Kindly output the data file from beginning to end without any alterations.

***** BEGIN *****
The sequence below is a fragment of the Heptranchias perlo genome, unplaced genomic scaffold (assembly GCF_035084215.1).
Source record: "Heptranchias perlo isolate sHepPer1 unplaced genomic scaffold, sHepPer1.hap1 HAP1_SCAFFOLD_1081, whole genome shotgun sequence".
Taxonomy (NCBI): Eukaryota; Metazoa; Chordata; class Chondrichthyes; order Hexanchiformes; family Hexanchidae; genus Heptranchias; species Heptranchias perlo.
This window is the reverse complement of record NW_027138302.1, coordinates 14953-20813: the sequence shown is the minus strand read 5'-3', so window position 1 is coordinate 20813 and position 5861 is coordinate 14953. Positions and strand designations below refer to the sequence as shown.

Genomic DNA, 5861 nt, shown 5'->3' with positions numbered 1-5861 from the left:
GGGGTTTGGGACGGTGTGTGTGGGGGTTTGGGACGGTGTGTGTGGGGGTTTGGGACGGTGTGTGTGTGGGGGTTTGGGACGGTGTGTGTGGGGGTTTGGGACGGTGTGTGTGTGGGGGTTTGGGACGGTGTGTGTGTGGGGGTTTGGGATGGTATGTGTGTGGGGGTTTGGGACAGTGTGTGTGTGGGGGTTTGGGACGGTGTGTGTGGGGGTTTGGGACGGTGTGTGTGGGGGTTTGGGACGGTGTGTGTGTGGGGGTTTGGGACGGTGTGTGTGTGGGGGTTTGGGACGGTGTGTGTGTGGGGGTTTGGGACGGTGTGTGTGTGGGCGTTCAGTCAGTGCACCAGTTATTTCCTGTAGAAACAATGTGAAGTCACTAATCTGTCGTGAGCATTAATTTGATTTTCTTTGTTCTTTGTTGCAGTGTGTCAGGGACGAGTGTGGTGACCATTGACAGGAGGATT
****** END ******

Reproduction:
The sequence below is a fragment of the Heptranchias perlo genome, unplaced genomic scaffold (assembly GCF_035084215.1).
Source record: "Heptranchias perlo isolate sHepPer1 unplaced genomic scaffold, sHepPer1.hap1 HAP1_SCAFFOLD_1081, whole genome shotgun sequence".
Taxonomy (NCBI): Eukaryota; Metazoa; Chordata; class Chondrichthyes; order Hexanchiformes; family Hexanchidae; genus Heptranchias; species Heptranchias perlo.
This window is the reverse complement of record NW_027138302.1, coordinates 14953-20813: the sequence shown is the minus strand read 5'-3', so window position 1 is coordinate 20813 and position 5861 is coordinate 14953. Positions and strand designations below refer to the sequence as shown.

Genomic DNA, 5861 nt, shown 5'->3' with positions numbered 1-5861 from the left:
GGGGTTTGGGACGGTGTGTGTGGGGGTTTGGGACGGTGTGTGTGGGGGTTTGGGACGGTGTGTGTGTGGGGGTTTGGGACGGTGTGTGTGGGGGTTTGGGACGGTGTGTGTGTGGGGGTTTGGGACGGTGTGTGTGTGGGGGTTTGGGATGGTATGTGTGTGGGGGTTTGGGACAGTGTGTGTGTGGGGGTTTGGGACGGTGTGTGTGGGGGTTTGGGACGGTGTGTGTGGGGGTTTGGGACGGTGTGTGTGTGGGGGTTTGGGACGGTGTGTGTGTGGGGGTTTGGGACGGTGTGTGTGTGGGGGTTTGGGACGGTGTGTGTGTGGGCGTTCAGTCAGTGCACCAGTTATTTCCTGTAGAAACAATGTGAAGTCACTAATCTGTCGTGAGCATTAATTTGATTTTCTTTGTTCTTTGTTGCAGTGTGTCAGGGACGAGTGTGGTGACCATTGACAGGAGGATT